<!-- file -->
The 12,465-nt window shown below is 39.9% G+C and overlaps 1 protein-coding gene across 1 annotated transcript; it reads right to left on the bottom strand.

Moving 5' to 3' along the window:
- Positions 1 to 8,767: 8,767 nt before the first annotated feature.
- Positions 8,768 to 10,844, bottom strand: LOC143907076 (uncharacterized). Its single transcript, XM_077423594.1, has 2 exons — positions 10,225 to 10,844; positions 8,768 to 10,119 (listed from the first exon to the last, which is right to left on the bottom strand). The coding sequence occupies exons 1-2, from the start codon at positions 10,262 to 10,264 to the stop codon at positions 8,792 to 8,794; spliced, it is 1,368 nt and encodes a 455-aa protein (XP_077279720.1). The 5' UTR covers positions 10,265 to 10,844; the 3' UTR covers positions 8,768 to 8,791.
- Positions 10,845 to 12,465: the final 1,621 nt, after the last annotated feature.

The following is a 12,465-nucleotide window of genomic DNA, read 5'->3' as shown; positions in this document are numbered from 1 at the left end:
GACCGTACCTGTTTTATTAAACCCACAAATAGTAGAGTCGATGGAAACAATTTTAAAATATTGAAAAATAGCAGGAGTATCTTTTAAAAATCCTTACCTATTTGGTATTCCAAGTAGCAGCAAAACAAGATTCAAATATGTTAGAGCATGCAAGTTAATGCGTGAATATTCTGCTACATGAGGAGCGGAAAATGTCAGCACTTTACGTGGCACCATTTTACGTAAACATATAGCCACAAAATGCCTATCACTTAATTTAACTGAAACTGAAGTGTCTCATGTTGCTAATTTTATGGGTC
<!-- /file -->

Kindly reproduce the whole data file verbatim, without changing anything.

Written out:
The 12,465-nt window shown below is 39.9% G+C and overlaps 1 protein-coding gene across 1 annotated transcript; it reads right to left on the bottom strand.

Moving 5' to 3' along the window:
- Positions 1 to 8,767: 8,767 nt before the first annotated feature.
- Positions 8,768 to 10,844, bottom strand: LOC143907076 (uncharacterized). Its single transcript, XM_077423594.1, has 2 exons — positions 10,225 to 10,844; positions 8,768 to 10,119 (listed from the first exon to the last, which is right to left on the bottom strand). The coding sequence occupies exons 1-2, from the start codon at positions 10,262 to 10,264 to the stop codon at positions 8,792 to 8,794; spliced, it is 1,368 nt and encodes a 455-aa protein (XP_077279720.1). The 5' UTR covers positions 10,265 to 10,844; the 3' UTR covers positions 8,768 to 8,791.
- Positions 10,845 to 12,465: the final 1,621 nt, after the last annotated feature.

The following is a 12,465-nucleotide window of genomic DNA, read 5'->3' as shown; positions in this document are numbered from 1 at the left end:
GACCGTACCTGTTTTATTAAACCCACAAATAGTAGAGTCGATGGAAACAATTTTAAAATATTGAAAAATAGCAGGAGTATCTTTTAAAAATCCTTACCTATTTGGTATTCCAAGTAGCAGCAAAACAAGATTCAAATATGTTAGAGCATGCAAGTTAATGCGTGAATATTCTGCTACATGAGGAGCGGAAAATGTCAGCACTTTACGTGGCACCATTTTACGTAAACATATAGCCACAAAATGCCTATCACTTAATTTAACTGAAACTGAAGTGTCTCATGTTGCTAATTTTATGGGTC